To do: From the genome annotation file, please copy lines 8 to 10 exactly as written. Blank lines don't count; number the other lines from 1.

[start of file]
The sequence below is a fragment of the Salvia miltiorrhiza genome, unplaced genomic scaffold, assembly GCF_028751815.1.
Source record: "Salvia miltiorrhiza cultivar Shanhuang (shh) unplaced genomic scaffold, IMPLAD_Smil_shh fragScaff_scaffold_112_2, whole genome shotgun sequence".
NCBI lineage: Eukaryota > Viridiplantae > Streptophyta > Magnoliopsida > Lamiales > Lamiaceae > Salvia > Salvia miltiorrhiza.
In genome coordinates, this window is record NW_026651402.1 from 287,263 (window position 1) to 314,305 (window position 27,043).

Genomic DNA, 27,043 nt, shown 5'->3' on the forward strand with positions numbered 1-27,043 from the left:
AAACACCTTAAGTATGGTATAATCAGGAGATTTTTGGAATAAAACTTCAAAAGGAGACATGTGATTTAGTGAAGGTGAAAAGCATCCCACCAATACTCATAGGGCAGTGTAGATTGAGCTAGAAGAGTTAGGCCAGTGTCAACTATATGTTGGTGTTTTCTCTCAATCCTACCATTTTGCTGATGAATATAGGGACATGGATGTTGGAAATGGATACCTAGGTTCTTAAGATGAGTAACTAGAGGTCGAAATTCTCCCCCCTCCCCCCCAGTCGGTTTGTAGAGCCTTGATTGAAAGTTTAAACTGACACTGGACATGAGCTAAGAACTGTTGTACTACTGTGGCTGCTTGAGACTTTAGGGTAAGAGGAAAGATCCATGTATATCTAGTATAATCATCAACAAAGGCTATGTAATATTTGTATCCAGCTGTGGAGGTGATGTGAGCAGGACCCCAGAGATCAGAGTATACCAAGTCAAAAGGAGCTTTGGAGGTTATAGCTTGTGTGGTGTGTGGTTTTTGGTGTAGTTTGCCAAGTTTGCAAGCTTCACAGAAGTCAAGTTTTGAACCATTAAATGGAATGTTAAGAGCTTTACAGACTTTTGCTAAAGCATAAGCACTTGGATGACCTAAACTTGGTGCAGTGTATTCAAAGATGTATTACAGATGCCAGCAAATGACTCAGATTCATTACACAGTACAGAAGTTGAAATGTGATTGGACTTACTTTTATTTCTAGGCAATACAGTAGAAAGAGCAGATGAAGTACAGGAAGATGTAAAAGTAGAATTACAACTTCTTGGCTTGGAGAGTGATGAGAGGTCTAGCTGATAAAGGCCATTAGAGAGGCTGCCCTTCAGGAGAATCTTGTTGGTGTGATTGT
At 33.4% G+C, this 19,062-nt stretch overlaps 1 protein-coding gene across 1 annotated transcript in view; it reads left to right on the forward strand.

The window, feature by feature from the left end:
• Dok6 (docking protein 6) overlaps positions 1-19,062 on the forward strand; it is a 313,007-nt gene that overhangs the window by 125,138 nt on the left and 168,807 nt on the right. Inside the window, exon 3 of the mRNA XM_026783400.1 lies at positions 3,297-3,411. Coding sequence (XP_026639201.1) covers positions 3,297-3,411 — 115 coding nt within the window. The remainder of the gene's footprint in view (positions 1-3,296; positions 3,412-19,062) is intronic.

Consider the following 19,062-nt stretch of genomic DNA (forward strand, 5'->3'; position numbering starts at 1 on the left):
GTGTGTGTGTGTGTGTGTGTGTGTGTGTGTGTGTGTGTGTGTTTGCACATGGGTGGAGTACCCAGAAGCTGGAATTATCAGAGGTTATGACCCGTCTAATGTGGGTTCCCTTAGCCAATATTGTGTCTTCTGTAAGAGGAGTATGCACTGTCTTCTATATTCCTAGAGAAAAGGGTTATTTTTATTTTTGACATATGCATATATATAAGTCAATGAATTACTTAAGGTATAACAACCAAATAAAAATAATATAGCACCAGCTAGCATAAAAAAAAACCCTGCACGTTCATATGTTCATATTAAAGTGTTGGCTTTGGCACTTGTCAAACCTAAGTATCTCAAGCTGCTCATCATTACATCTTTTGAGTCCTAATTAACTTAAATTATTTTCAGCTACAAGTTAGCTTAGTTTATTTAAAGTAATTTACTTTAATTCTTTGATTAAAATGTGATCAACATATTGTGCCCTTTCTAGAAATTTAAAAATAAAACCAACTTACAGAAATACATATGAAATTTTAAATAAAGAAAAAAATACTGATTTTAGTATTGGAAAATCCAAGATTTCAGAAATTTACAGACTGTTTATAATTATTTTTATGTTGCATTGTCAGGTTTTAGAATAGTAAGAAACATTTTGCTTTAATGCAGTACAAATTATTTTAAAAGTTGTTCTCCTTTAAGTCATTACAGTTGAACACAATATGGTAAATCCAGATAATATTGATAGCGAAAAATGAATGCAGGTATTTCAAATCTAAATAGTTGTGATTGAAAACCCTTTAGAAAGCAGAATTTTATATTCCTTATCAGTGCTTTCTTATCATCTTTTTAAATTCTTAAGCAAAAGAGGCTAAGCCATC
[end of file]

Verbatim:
The window, feature by feature from the left end:
• Dok6 (docking protein 6) overlaps positions 1-19,062 on the forward strand; it is a 313,007-nt gene that overhangs the window by 125,138 nt on the left and 168,807 nt on the right. Inside the window, exon 3 of the mRNA XM_026783400.1 lies at positions 3,297-3,411. Coding sequence (XP_026639201.1) covers positions 3,297-3,411 — 115 coding nt within the window. The remainder of the gene's footprint in view (positions 1-3,296; positions 3,412-19,062) is intronic.

Consider the following 19,062-nt stretch of genomic DNA (forward strand, 5'->3'; position numbering starts at 1 on the left):